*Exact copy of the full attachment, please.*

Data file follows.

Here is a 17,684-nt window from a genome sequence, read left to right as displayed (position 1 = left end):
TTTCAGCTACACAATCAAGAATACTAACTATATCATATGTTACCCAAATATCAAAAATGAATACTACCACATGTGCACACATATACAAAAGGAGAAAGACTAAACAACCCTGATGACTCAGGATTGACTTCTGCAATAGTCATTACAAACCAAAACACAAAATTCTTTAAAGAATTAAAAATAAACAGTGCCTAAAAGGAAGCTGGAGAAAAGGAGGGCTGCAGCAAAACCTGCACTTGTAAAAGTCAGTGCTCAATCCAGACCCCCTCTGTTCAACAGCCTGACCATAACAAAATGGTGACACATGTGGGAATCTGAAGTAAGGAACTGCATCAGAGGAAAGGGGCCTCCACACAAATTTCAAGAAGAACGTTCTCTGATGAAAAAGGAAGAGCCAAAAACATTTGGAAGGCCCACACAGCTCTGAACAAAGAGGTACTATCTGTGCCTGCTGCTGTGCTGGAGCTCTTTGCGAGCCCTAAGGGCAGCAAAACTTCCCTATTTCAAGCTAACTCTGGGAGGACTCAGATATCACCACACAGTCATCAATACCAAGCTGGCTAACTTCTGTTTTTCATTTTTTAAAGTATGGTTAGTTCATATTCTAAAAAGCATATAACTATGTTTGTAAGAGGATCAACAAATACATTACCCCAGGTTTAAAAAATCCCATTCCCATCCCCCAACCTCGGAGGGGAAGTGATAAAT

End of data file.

Here is a 17,684-nt window from a genome sequence, read left to right as displayed (position 1 = left end):
TTTCAGCTACACAATCAAGAATACTAACTATATCATATGTTACCCAAATATCAAAAATGAATACTACCACATGTGCACACATATACAAAAGGAGAAAGACTAAACAACCCTGATGACTCAGGATTGACTTCTGCAATAGTCATTACAAACCAAAACACAAAATTCTTTAAAGAATTAAAAATAAACAGTGCCTAAAAGGAAGCTGGAGAAAAGGAGGGCTGCAGCAAAACCTGCACTTGTAAAAGTCAGTGCTCAATCCAGACCCCCTCTGTTCAACAGCCTGACCATAACAAAATGGTGACACATGTGGGAATCTGAAGTAAGGAACTGCATCAGAGGAAAGGGGCCTCCACACAAATTTCAAGAAGAACGTTCTCTGATGAAAAAGGAAGAGCCAAAAACATTTGGAAGGCCCACACAGCTCTGAACAAAGAGGTACTATCTGTGCCTGCTGCTGTGCTGGAGCTCTTTGCGAGCCCTAAGGGCAGCAAAACTTCCCTATTTCAAGCTAACTCTGGGAGGACTCAGATATCACCACACAGTCATCAATACCAAGCTGGCTAACTTCTGTTTTTCATTTTTTAAAGTATGGTTAGTTCATATTCTAAAAAGCATATAACTATGTTTGTAAGAGGATCAACAAATACATTACCCCAGGTTTAAAAAATCCCATTCCCATCCCCCAACCTCGGAGGGGAAGTGATAAAT